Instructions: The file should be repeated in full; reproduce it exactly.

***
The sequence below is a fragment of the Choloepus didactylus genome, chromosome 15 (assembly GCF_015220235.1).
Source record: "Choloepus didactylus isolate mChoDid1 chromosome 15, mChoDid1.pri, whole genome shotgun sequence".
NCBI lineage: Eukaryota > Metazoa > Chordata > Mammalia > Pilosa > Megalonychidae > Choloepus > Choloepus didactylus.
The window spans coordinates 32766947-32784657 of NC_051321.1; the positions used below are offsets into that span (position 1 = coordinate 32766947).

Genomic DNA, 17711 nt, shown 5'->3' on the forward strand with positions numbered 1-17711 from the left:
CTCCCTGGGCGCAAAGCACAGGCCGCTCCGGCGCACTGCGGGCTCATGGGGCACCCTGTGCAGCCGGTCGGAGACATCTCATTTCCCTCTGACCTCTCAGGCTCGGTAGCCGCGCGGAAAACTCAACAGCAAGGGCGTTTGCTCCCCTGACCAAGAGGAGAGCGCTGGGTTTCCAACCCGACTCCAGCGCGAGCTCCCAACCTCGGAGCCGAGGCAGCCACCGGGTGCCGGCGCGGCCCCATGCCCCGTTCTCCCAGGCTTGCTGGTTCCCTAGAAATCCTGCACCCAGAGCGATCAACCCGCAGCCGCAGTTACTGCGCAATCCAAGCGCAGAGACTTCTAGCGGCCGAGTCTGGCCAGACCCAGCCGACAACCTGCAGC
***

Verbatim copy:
The sequence below is a fragment of the Choloepus didactylus genome, chromosome 15 (assembly GCF_015220235.1).
Source record: "Choloepus didactylus isolate mChoDid1 chromosome 15, mChoDid1.pri, whole genome shotgun sequence".
NCBI lineage: Eukaryota > Metazoa > Chordata > Mammalia > Pilosa > Megalonychidae > Choloepus > Choloepus didactylus.
The window spans coordinates 32766947-32784657 of NC_051321.1; the positions used below are offsets into that span (position 1 = coordinate 32766947).

Genomic DNA, 17711 nt, shown 5'->3' on the forward strand with positions numbered 1-17711 from the left:
CTCCCTGGGCGCAAAGCACAGGCCGCTCCGGCGCACTGCGGGCTCATGGGGCACCCTGTGCAGCCGGTCGGAGACATCTCATTTCCCTCTGACCTCTCAGGCTCGGTAGCCGCGCGGAAAACTCAACAGCAAGGGCGTTTGCTCCCCTGACCAAGAGGAGAGCGCTGGGTTTCCAACCCGACTCCAGCGCGAGCTCCCAACCTCGGAGCCGAGGCAGCCACCGGGTGCCGGCGCGGCCCCATGCCCCGTTCTCCCAGGCTTGCTGGTTCCCTAGAAATCCTGCACCCAGAGCGATCAACCCGCAGCCGCAGTTACTGCGCAATCCAAGCGCAGAGACTTCTAGCGGCCGAGTCTGGCCAGACCCAGCCGACAACCTGCAGC